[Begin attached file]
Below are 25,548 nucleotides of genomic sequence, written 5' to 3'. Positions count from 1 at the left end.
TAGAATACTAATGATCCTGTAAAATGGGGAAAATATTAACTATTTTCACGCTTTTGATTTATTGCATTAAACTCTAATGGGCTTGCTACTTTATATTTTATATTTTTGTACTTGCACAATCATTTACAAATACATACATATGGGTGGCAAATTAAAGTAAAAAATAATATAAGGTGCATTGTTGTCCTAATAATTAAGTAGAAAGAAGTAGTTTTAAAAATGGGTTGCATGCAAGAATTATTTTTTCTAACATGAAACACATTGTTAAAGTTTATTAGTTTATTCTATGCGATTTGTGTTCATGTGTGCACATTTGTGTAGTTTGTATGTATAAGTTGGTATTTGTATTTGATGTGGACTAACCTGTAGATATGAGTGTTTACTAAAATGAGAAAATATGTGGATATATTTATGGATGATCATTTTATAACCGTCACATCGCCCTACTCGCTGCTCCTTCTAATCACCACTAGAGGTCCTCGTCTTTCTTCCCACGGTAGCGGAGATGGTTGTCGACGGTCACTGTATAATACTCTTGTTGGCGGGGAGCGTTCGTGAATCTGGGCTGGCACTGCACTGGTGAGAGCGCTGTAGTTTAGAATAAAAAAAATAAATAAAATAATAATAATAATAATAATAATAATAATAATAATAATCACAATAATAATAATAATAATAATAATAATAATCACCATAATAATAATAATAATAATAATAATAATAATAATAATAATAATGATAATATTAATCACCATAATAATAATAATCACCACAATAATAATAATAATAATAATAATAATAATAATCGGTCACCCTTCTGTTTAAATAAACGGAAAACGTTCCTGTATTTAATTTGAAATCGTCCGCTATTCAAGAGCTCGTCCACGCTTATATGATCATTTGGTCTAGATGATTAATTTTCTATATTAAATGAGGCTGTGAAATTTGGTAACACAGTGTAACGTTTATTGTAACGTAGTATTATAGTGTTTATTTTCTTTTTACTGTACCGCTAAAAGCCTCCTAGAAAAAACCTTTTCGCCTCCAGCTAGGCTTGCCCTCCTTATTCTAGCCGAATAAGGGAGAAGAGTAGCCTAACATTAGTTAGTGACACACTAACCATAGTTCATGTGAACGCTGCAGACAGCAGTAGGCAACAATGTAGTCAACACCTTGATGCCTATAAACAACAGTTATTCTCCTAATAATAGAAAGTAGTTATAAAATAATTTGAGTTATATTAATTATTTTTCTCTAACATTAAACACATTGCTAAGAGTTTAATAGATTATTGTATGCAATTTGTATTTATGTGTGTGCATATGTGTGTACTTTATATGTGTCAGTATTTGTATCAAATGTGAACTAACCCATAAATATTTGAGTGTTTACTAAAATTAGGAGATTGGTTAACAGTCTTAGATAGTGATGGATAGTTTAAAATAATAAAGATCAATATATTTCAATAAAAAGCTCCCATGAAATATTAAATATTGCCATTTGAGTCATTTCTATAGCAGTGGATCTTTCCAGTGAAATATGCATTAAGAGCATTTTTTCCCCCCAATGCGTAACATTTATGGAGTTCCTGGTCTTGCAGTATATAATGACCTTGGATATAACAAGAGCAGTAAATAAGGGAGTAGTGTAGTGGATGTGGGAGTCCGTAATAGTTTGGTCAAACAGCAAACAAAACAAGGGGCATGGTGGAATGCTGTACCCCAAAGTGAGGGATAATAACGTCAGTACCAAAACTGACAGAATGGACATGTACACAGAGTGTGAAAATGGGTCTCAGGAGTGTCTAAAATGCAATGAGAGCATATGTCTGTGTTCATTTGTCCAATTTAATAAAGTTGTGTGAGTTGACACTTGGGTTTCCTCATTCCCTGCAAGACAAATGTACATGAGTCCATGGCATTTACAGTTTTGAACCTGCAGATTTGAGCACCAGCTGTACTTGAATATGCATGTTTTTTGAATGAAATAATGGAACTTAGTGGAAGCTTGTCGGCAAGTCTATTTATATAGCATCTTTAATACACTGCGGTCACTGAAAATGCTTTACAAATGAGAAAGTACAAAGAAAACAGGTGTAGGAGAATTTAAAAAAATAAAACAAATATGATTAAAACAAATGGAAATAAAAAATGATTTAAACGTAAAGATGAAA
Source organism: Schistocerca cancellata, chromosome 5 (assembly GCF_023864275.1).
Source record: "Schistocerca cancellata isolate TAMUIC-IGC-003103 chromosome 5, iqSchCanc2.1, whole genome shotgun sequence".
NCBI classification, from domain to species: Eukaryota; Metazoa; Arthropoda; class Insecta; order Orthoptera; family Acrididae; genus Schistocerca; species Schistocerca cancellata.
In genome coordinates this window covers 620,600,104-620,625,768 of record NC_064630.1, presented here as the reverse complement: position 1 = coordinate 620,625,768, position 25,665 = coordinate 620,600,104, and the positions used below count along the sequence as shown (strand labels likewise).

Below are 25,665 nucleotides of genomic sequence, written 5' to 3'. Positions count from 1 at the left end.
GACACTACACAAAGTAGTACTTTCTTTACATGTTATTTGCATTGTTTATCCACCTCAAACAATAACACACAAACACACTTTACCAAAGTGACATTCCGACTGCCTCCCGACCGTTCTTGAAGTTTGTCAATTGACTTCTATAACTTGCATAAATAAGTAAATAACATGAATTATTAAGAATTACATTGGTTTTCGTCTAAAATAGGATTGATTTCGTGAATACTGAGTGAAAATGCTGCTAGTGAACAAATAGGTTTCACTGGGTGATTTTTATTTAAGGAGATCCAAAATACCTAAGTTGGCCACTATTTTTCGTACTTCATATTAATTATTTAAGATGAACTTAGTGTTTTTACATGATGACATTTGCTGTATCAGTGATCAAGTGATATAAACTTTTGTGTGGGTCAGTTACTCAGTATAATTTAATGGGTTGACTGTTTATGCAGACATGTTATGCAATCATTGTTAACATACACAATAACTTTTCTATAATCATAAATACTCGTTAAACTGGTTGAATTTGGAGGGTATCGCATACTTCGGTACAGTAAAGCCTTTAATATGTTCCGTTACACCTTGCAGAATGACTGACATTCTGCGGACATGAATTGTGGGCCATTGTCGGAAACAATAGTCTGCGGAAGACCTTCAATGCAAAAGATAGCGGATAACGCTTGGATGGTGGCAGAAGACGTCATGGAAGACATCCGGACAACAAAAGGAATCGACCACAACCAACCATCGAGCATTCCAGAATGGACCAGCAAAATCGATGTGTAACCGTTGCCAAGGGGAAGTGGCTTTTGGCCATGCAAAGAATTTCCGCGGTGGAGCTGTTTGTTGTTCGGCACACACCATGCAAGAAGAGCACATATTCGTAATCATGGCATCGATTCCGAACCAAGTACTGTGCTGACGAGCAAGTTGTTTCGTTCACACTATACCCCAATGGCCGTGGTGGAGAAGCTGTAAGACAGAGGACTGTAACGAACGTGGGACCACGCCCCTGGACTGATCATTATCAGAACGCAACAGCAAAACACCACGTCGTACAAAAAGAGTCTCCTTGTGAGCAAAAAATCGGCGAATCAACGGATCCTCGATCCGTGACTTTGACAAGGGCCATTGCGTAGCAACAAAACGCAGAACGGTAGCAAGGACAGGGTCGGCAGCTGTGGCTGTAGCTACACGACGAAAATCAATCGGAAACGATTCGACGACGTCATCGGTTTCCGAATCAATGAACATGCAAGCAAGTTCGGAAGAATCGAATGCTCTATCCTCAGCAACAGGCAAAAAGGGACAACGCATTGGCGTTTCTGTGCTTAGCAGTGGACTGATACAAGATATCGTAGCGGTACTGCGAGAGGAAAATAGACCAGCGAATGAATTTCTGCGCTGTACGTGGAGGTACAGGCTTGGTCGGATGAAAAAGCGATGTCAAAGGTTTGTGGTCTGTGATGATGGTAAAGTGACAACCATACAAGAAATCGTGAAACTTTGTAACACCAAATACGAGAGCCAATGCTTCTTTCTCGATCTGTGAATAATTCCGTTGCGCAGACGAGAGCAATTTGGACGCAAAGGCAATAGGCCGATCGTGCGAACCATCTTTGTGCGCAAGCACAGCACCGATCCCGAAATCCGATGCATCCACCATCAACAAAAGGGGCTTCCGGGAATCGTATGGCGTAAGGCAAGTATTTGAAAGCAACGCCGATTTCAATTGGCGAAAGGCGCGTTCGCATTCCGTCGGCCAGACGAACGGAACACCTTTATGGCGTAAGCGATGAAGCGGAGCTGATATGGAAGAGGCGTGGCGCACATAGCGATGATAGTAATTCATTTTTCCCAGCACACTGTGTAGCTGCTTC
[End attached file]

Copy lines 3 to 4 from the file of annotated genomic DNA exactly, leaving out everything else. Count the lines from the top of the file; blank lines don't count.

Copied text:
Source organism: Schistocerca cancellata, chromosome 5 (assembly GCF_023864275.1).
Source record: "Schistocerca cancellata isolate TAMUIC-IGC-003103 chromosome 5, iqSchCanc2.1, whole genome shotgun sequence".